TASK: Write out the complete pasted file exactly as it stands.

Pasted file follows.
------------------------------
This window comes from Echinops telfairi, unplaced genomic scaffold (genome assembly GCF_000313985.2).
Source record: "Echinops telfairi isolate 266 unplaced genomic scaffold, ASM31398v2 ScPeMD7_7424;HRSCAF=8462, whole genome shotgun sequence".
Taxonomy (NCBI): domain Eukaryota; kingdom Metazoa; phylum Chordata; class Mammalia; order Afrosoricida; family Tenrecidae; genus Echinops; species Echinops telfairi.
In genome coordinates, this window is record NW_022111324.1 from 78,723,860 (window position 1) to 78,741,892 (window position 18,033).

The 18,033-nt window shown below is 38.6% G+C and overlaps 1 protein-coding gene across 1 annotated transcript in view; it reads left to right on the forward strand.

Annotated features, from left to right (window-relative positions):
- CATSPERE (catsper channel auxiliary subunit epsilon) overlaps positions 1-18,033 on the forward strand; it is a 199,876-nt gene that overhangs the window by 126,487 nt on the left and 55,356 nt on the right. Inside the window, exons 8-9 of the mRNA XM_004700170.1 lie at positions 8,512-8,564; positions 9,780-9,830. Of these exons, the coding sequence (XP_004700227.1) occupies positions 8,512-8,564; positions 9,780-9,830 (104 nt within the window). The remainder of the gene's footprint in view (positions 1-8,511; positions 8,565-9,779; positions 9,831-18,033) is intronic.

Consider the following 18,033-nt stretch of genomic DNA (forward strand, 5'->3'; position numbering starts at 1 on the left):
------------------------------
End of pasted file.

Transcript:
This window comes from Echinops telfairi, unplaced genomic scaffold (genome assembly GCF_000313985.2).
Source record: "Echinops telfairi isolate 266 unplaced genomic scaffold, ASM31398v2 ScPeMD7_7424;HRSCAF=8462, whole genome shotgun sequence".
Taxonomy (NCBI): domain Eukaryota; kingdom Metazoa; phylum Chordata; class Mammalia; order Afrosoricida; family Tenrecidae; genus Echinops; species Echinops telfairi.
In genome coordinates, this window is record NW_022111324.1 from 78,723,860 (window position 1) to 78,741,892 (window position 18,033).

The 18,033-nt window shown below is 38.6% G+C and overlaps 1 protein-coding gene across 1 annotated transcript in view; it reads left to right on the forward strand.

Annotated features, from left to right (window-relative positions):
- CATSPERE (catsper channel auxiliary subunit epsilon) overlaps positions 1-18,033 on the forward strand; it is a 199,876-nt gene that overhangs the window by 126,487 nt on the left and 55,356 nt on the right. Inside the window, exons 8-9 of the mRNA XM_004700170.1 lie at positions 8,512-8,564; positions 9,780-9,830. Of these exons, the coding sequence (XP_004700227.1) occupies positions 8,512-8,564; positions 9,780-9,830 (104 nt within the window). The remainder of the gene's footprint in view (positions 1-8,511; positions 8,565-9,779; positions 9,831-18,033) is intronic.

Consider the following 18,033-nt stretch of genomic DNA (forward strand, 5'->3'; position numbering starts at 1 on the left):